Although self-driving cars tout laser radar or LiDAR systems that cost tens of thousands of dollars, a security researcher now claims these autonomous cars are vulnerable to paralysis via a laser hack attack—through a home-made electronics kit that costs only $60.

Jonathan Petit, a security researcher at Security Innovation, Inc., has revealed he can easily trick a driverless car to abruptly stop, thinking it will collide with a person, an obstacle or another car, by exploiting its laser navigation systems and sensors.

Petit says the $60 gadget that can paralyze the LiDAR sensors is built out of a Raspberry Pi and a laser pointer system.

The LiDAR sensors provide the vehicle's computer with data to build a picture of its surroundings. If the attacker gives the car false signals about nonexistent objects, he or she could force the self-driving vehicle to slow down or even stop.

LiDAR, which stands for Light Detection and Ranging, is a sensing technology that can measure an object's distance by sending a laser pulse and recording the amount of reflected light. This explains its whopping price.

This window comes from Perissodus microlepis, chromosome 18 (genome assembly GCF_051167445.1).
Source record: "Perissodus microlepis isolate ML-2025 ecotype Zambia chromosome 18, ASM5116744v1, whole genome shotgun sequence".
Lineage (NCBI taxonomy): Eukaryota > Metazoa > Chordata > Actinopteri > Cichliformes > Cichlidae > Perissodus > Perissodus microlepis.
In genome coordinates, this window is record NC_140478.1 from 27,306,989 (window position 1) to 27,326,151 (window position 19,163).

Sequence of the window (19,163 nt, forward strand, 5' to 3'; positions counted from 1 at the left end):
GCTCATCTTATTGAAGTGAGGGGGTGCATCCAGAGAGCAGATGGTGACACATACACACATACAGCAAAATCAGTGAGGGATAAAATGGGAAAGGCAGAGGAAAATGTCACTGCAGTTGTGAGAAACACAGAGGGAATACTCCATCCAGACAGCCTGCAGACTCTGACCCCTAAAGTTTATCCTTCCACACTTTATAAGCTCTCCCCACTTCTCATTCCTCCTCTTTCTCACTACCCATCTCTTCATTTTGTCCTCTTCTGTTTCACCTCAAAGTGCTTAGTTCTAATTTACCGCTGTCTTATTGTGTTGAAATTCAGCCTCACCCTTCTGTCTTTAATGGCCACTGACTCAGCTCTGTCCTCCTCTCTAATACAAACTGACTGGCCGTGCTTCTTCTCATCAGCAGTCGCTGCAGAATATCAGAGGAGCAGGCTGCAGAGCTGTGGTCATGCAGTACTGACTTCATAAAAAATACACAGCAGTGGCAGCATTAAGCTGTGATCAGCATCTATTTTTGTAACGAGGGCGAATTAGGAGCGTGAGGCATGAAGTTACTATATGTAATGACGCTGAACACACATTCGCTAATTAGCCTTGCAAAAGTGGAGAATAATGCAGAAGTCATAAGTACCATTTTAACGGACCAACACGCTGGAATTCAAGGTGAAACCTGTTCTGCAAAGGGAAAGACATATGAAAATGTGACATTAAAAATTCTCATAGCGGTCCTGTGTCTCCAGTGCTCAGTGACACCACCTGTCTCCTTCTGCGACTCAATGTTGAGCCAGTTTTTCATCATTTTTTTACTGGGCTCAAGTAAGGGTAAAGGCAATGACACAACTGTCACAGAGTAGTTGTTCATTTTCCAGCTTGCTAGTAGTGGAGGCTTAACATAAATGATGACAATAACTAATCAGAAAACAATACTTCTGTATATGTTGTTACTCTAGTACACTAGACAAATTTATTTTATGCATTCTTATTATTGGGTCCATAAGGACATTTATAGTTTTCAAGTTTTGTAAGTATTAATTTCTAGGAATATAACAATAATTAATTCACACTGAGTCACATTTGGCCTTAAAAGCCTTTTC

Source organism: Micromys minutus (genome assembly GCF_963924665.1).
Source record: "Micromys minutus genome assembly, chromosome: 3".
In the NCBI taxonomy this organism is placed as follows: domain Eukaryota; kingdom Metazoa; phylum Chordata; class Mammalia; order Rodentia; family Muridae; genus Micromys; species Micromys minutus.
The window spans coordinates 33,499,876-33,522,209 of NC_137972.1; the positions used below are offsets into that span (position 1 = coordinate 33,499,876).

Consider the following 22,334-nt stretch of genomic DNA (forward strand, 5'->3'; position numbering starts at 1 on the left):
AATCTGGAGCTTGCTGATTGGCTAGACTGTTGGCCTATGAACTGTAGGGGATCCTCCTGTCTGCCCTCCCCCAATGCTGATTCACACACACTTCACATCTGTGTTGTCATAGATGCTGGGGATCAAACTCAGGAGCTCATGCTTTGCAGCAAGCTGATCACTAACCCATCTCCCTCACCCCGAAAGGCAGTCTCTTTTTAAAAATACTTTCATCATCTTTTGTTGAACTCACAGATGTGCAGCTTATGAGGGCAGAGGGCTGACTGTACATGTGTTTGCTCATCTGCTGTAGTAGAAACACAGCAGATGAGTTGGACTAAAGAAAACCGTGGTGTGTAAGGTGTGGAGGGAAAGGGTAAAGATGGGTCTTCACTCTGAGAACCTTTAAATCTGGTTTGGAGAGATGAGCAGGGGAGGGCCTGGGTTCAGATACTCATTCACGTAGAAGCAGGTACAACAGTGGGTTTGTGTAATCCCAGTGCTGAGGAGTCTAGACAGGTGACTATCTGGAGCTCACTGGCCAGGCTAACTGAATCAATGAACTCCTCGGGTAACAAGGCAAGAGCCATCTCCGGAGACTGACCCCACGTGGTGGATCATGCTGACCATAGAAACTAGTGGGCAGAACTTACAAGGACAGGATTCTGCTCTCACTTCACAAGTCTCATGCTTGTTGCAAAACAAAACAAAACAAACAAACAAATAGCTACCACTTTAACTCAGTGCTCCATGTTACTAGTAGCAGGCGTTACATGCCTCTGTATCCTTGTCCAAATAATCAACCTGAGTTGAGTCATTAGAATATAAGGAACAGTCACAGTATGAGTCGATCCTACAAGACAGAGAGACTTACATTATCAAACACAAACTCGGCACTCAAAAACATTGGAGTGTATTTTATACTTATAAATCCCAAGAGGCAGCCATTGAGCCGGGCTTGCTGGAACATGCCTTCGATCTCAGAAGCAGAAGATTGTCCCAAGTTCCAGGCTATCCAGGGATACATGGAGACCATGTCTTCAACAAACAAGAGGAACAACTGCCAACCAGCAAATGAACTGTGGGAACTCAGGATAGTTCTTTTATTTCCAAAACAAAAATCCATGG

Google, for instance, is reportedly using a LiDAR sensing technology on its autonomous cars, which cost €62,800 or around $70,000.

He said the laser hack attack can be performed in front, from behind or from the side of the autonomous vehicle, without alerting the passenger of the car.

"I can take echoes of a fake car and put them at any location I want," Petit, who is also a former research fellow at the University of Cork's Computer Security Group, said in a press interview. "I can do the same with a pedestrian or a wall."

"I can spoof thousands of objects and basically carry out a denial-of-service attack on the tracking system so it's not able to track real objects," the researcher added.

Petit told the press he discovered the exploit as he was carrying out a study on the cyber vulnerabilities of self-driving cars.

The paper, "Revisiting Attacker Model for Smart Vehicles," was presented by Petit at the IEEE 6th International Symposium on Wireless Vehicular Communications (WiVeC) in 2014.

In November, the researcher will present his discovery at the Black Hat Europe security conference.

Photo: Ed and Eddie | Flickr

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